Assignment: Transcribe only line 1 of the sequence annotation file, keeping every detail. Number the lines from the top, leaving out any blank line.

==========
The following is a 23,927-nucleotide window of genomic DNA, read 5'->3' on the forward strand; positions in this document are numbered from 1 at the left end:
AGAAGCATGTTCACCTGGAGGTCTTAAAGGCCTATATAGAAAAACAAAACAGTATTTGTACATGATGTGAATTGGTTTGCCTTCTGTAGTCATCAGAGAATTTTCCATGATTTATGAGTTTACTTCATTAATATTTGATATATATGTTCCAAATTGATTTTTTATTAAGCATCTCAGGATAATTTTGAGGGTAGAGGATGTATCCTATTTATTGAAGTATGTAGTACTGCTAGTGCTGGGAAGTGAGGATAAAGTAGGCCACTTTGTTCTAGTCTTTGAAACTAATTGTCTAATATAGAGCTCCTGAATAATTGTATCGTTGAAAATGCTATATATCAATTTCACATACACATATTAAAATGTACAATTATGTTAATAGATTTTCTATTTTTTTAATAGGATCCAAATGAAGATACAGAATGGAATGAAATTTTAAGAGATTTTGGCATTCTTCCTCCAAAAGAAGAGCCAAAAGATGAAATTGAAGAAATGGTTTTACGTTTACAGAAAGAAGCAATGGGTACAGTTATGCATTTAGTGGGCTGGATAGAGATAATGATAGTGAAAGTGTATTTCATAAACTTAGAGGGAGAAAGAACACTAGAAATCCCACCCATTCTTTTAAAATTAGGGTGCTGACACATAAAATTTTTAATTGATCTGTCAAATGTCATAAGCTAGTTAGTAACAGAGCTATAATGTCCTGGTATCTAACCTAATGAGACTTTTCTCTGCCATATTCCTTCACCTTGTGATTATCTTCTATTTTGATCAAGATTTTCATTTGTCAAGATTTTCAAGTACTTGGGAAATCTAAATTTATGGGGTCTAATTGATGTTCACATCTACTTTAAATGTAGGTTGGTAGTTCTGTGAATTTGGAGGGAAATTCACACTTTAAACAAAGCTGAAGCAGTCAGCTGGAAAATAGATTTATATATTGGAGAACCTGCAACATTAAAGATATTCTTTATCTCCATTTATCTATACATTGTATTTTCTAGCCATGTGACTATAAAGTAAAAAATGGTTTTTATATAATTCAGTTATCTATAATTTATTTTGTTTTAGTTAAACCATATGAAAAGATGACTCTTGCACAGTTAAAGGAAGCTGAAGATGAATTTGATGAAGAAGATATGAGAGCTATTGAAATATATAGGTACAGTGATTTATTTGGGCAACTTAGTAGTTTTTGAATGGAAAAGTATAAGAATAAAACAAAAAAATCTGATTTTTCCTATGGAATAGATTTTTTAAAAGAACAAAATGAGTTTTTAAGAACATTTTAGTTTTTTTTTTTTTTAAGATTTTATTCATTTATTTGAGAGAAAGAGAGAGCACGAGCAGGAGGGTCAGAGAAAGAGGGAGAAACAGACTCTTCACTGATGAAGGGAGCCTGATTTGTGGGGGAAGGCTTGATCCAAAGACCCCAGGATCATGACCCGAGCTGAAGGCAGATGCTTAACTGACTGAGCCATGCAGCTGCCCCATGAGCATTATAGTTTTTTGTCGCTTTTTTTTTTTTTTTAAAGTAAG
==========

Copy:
The following is a 23,927-nucleotide window of genomic DNA, read 5'->3' on the forward strand; positions in this document are numbered from 1 at the left end: